Barletta’s Office Says Town Hall Disruption Part of Coordinated Effort
By Keegan Gibson, Managing Editor
The office of Rep. Lou Barletta was critical today about a Democratic activist who challenged the Congressman at a town hall last night in Carbon County. Barletta spokesman Shawn Kelly said Linda Christman deliberately set a raucous tone as part of a coordinated effort by Democrats to disrupt the event.
Colby Itkowitz of the Allentown Morning Call detailed the town hall drama, during which one woman, Linda Christman, charged Barletta with a vote to change the Medicare system. During the ensuing exchange, several members of the crowd began to yell and one was even escorted out by police.
“Democrats are targeting Representative Barletta during his Home to House forums, and they’re doing it in a very coordinated way. We’ve seen evidence of coordinated attacks by Democratic operatives during our forums,” said Kelly.
“The woman in question interrupted Representative Barletta during his presentation and, for a time, she would not let him respond to her accusations. Constituents repeatedly asked her to let Representative Barletta answer. The fact is that she is a Democratic operative posing as an ordinary constituent with a concern, and she was following the playbook of trying to disrupt the forum, mislead the public, and scare senior citizens.”
Christman is president of the Carbon County Democrats for Change, a progressive organization derived from supporters of Howard Dean in 2004 and Barack Obama in 2008.
“We are a part of the local Democratic Party and are also aligned with Organizing for America,” reads the “About Us” section of the group’s website (which was written by Christman).
Christman dismissed the suggestion that she was part of an organized effort.
“I’ve been politically active in this community for a long time and I had heard that Rep. Barletta had voted for the Ryan budget. As far as being part of a larger group, there was only one other person there that I knew.”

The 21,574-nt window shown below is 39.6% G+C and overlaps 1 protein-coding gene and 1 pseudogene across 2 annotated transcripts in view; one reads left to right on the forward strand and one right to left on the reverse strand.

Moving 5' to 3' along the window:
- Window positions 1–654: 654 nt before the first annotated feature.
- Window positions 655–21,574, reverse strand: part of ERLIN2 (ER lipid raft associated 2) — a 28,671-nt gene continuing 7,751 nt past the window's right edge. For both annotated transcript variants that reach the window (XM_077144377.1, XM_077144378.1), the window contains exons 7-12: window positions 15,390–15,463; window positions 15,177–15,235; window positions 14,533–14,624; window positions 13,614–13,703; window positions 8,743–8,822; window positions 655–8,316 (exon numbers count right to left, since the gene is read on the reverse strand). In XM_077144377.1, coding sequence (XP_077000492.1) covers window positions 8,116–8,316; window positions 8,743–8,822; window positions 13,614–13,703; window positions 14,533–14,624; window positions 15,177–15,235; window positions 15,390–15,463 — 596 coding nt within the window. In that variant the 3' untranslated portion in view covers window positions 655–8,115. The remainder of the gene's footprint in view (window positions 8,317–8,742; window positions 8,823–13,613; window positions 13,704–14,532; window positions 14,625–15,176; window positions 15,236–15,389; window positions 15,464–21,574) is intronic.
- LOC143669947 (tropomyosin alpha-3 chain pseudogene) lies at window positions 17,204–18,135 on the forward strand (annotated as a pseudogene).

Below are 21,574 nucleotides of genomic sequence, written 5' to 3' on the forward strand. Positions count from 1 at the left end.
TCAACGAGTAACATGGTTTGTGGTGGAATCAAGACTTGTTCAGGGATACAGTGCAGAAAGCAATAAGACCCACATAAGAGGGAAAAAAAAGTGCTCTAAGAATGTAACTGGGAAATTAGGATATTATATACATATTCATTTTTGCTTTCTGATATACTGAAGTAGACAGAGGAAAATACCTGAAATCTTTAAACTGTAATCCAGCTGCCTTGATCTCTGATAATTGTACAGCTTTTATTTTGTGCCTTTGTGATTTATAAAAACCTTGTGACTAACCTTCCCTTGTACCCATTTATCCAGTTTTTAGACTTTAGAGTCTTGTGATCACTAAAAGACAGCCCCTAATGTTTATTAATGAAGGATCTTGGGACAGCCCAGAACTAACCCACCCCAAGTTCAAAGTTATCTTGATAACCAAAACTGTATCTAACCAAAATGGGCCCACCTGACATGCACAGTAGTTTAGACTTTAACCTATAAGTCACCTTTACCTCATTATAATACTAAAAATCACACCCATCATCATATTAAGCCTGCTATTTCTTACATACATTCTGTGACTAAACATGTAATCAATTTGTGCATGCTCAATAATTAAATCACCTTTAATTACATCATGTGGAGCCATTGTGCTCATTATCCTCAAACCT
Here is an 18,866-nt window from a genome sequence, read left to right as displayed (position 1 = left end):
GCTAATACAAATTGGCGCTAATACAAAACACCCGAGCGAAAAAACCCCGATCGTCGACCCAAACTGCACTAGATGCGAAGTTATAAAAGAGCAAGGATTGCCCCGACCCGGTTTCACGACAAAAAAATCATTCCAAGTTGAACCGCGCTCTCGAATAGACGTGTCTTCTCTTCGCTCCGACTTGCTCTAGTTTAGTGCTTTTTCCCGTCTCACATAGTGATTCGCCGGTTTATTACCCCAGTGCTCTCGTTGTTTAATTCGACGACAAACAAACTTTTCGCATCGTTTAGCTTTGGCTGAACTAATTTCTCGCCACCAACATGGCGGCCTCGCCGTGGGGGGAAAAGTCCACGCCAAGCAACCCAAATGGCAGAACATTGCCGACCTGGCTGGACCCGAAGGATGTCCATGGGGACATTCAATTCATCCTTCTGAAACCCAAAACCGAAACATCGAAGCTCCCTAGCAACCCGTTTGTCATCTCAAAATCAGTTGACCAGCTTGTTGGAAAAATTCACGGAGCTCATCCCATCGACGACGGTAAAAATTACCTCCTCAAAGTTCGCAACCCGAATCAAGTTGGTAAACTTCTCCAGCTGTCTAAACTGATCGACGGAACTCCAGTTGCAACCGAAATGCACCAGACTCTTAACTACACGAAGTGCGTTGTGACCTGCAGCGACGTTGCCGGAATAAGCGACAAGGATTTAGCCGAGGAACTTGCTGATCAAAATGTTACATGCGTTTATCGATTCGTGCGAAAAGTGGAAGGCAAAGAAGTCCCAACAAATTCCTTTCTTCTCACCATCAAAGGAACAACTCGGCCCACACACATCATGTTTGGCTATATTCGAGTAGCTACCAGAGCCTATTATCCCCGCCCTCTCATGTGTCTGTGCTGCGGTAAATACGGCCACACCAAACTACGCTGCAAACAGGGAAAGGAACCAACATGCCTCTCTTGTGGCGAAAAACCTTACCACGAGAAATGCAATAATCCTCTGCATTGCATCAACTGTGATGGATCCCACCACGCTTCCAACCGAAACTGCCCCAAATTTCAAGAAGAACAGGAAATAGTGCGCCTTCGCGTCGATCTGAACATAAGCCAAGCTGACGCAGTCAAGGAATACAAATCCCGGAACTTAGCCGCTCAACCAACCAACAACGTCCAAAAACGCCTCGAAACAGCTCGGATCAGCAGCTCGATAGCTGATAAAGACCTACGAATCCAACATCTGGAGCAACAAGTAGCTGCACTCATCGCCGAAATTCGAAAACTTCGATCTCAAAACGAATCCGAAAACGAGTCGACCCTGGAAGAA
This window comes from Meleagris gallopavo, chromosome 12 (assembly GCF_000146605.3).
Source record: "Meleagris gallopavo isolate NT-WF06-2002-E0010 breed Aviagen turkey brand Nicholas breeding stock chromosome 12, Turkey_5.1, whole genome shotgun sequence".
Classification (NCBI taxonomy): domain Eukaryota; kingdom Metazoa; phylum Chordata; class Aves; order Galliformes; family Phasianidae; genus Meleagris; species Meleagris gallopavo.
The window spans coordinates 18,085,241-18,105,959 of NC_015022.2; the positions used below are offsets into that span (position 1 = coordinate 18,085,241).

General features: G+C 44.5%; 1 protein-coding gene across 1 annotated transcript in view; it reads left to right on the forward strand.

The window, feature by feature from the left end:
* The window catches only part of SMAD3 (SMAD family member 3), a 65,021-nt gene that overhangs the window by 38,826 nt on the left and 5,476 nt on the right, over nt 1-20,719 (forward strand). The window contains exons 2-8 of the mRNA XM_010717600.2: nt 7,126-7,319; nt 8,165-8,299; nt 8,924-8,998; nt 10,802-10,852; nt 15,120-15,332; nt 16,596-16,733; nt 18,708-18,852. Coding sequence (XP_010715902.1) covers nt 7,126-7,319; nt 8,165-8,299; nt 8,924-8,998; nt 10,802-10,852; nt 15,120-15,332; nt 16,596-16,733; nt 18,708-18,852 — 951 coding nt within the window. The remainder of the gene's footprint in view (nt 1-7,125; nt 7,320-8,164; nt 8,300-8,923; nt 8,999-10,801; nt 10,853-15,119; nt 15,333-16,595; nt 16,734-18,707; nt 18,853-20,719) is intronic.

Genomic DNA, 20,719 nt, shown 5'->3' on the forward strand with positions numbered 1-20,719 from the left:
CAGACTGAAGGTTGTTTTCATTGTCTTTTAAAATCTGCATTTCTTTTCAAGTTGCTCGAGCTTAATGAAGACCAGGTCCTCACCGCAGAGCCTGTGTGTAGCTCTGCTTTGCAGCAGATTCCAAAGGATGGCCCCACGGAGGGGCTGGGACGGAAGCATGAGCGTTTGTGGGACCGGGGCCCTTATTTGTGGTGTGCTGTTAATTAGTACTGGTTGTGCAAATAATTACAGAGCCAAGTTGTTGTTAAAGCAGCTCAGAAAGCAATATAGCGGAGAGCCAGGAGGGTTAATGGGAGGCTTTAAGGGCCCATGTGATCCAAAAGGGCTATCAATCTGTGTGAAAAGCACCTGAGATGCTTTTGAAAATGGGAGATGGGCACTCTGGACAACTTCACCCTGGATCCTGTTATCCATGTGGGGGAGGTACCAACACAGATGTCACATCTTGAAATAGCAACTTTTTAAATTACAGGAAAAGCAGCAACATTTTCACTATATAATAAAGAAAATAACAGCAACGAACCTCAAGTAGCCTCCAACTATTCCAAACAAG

She said the group Moveon.org had emailed her and encouraged her to attend.
“I got an email from Moveon.org, saying they were trying to get people to go. I don’t think they were very successful. There were only one or two people there who raised objections.”
Moveon.org did send an email to local activists encouraging them to attend the town hall. However, the email contained no mention of disruption. This was the call to action:
“Late last week, Representative Lou Barletta voted in favor of gutting Medicare and Medicaid. Join us on Wednesday, April 20 to ask the congressman why he voted for a budget that that puts millions of seniors, children, and people with disabilities at risk of losing their health care, so we can give millionaires trillions in tax cuts.”
“Meet at AMVETS Post 83 15 minutes before the event so you can get seating. If you can, bring a sign asking Barletta to keep his hands off Medicare and Medicaid.”
She also disputed the suggestion that she had disrupted the event.
“I had no intention of disrupting the town hall, and I don’t think I did. I think the people that yelled at me were disruptive.”
Democrats from Washington to Harrisburg Washington dismissed the idea that the efforts were coordinated.
“Four out of five people oppose the Republican plan to end Medicare as we know it,” said PA Democratic Party spokesman Mark Nicastre. “If Lou Barletta traveled anywhere outside of his house, there’d be a pretty good chance he’d run into people who are upset with his vote.”
Other Republicans have faced unfriendly audiences in the days since the House passed its budget. GOP budget architect Paul Ryan was booed at a Wisconsin town hall. Meanwhile Time Magazine detailed the Medicare troubles of Rep. Charlie Bass, a North Carolina Republican who narrowly won a swing district last year and was confronted at a recent town hall.
The controversy surrounds the budget which passed the U.S. House last week mostly on partisan lines. Democrats have cast the measure as a vote to end Medicare, while Republicans say the program is unsustainable and must be reformed in order to survive.